Taran Matharu, bestselling author of the Summoner series, is launches an all-new epic portal fantasy series June 4. The Chosen finds a teen boarding school student transported to an odd new world, where he’s forced to compete in a dangerous game among the detritus of the ancient past. Here’s Matharu to talk about the new book, and to share a sneak peek…
The Summoner series was combined my love for all things fantasy. The Chosen is my love letter to Earth’s history.
I grew up watching historical films, from Gladiator to Braveheart to The Last Samurai, not to mention the prehistoric saga of the Jurassic franchise. My favorite books were those that touched on our past—from War Horse to The Eagle of the Ninth. But I could never settle on one favorite time period. I wanted to write about them all. The Chosen has allowed me to do just that.
History has always fascinated me, both what we do know and also what we don’t. From entire armies that marched to unknown fates, ancient cities once discovered and then lost to the mists of time, or treasure-laden ships that vanished without a trace, there are many mysteries and disappearances throughout our past.
In The Chosen, these mysteries are answered. What if these disappeared groups and objects were taken to another realm, traveling across time and space? What if someone was taking these people?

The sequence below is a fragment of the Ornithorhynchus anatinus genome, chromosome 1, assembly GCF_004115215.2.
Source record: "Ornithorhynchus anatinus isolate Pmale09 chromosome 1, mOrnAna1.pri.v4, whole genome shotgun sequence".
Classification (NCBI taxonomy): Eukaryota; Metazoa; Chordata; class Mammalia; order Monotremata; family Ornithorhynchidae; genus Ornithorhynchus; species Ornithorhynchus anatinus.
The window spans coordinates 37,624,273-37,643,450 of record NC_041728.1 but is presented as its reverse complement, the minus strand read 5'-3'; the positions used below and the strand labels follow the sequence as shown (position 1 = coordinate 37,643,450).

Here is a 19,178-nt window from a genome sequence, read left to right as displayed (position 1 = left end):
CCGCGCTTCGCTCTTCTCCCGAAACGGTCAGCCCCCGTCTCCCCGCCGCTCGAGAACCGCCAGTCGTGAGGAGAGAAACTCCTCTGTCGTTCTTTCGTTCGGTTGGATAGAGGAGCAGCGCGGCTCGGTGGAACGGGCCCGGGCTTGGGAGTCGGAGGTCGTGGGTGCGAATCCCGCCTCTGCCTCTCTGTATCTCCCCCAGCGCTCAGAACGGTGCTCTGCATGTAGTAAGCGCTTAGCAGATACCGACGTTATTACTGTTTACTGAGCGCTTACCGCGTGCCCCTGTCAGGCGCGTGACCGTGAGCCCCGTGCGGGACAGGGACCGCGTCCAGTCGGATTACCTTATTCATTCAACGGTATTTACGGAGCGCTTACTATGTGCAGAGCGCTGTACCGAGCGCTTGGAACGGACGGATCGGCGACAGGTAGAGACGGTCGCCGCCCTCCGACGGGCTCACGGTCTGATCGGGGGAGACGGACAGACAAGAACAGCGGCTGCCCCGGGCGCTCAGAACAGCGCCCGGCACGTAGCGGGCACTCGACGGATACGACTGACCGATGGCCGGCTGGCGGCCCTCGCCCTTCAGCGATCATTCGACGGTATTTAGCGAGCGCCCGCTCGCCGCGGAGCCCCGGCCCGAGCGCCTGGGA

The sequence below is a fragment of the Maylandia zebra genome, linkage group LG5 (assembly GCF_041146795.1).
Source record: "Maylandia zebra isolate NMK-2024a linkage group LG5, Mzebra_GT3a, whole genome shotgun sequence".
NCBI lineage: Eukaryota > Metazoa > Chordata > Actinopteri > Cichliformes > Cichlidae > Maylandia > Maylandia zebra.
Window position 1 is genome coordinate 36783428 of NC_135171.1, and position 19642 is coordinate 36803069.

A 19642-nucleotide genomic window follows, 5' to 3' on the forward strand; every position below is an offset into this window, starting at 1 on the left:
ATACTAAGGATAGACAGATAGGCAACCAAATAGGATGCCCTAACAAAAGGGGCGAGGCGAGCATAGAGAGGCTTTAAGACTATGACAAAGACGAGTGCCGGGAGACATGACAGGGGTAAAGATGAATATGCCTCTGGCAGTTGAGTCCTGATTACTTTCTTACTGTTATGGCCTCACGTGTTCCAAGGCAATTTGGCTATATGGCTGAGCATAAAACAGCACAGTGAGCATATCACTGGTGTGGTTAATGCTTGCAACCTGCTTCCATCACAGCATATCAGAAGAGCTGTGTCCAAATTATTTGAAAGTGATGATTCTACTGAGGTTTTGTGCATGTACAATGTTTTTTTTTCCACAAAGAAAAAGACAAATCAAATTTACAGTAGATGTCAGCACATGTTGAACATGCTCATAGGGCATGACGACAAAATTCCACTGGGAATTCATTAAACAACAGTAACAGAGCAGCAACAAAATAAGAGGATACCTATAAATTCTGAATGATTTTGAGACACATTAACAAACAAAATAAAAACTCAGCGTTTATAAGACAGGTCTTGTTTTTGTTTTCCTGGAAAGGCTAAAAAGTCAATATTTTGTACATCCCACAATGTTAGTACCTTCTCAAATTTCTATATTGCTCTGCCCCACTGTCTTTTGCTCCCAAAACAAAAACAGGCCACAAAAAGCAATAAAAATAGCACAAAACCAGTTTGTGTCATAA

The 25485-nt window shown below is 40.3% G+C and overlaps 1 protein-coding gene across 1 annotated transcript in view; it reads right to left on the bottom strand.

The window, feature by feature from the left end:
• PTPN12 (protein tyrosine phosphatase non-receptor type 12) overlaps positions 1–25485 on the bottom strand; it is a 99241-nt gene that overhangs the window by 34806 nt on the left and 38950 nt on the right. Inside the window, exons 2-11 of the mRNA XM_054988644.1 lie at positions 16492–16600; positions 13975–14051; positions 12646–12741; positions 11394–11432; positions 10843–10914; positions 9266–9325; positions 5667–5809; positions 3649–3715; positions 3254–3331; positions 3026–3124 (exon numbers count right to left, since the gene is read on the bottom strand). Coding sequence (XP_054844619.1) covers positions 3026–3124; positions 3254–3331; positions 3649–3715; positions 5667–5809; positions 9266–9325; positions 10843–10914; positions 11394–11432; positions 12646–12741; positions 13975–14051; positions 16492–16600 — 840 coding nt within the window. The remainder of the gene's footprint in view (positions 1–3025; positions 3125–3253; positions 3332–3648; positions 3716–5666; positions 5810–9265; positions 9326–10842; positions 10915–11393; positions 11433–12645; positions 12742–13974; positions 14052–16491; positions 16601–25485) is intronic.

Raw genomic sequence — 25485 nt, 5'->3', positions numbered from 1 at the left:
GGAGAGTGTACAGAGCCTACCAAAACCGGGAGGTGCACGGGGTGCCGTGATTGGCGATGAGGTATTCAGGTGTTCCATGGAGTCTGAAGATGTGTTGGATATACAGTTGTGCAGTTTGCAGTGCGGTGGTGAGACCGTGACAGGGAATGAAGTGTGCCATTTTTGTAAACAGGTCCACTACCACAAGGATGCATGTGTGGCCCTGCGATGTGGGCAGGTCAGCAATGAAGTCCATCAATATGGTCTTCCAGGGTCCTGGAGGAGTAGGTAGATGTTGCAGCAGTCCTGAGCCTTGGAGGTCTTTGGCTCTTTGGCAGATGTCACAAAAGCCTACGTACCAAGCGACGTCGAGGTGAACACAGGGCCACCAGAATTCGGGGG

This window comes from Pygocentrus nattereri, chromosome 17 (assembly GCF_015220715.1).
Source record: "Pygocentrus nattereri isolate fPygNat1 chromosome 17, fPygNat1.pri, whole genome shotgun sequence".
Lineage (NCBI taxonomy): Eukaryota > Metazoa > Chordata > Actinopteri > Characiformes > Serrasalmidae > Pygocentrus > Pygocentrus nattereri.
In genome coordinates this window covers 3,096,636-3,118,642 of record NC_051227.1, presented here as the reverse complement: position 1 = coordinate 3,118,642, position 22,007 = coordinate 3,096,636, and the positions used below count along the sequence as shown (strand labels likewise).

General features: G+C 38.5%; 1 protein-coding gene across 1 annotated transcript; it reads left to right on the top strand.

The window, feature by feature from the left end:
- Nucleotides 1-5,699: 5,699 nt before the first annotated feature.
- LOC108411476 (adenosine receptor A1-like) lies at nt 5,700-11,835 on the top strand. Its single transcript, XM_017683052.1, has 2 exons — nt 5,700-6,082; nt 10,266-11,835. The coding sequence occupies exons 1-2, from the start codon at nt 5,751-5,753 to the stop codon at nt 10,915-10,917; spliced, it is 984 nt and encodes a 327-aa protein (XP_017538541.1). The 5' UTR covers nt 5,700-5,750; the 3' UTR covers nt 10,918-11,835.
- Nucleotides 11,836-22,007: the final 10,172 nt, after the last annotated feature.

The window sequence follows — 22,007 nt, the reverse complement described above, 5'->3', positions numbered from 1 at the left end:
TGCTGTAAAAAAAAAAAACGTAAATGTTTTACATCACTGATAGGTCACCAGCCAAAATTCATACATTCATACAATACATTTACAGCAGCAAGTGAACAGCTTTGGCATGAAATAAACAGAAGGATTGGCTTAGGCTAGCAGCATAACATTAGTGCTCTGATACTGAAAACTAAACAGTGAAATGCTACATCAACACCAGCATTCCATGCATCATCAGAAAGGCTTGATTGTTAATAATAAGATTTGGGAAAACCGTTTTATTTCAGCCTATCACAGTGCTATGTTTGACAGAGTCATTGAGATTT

Imagine warriors from history, snatched from their time and made players in a deadly game. People surviving in a wilderness populated by creatures from our primeval beginnings. Made to scavenge for weapons and tools among stolen artifacts strewn through the jungles, making homes in sunken warships and lost temples. And all the while, forced to battle monstrous creatures at the whim of mysterious overlords.
How would a modern teenager fare in such a place? You’ll have to read The Chosen to find out.
I’m particularly excited about the exclusive Barnes & Noble edition, which contains an encyclopedia of all the lost artifacts and groups that feature in The Chosen. Every one of them is a real missing thing, and I can’t wait for you to read about them!
Read on for an exclusive excerpt of The Chosen…
A great pillar of knobbled flesh stretched across the river like a crane. At its tip, a hump-nosed, reptilian head munched softly on the waxy leaves of a tree, while at its base, an enormous, elephantine body stood in the dappled shadows. Its four great legs were planted like ancient tree trunks, and beyond, a tail even longer than its neck lashed back and forth. From end to end, it was as long as an airliner, and it looked just as heavy.
“Is that what I think it is?” Spex asked.
“I’m afraid I do not know what you are thinking,” the Codex intoned.
“Oh, shut up,” Eric said. “He wasn’t talking to you.”
“This is some next-level madness,” Yoshi groaned. “Either I’m tripping serious balls right now, or that’s a goddamned dinosaur.”
Cade couldn’t believe his eyes. It was as if he were watching a film and any second the illusion would be shattered by some poorly rendered animation. Instead, the giant sauropod’s head swiveled to look at them and watched them go by with dull, cow-like eyes.
“I’m ready to go back to the keep,” Scott groaned.
The current pulled them out of sight in just a few minutes, leaving Cade stunned as the others argued around him. He couldn’t help wondering if he had imagined the whole thing. Romans? Dinosaurs? Mutants? Maybe Yoshi was right. Maybe he was hallucinating.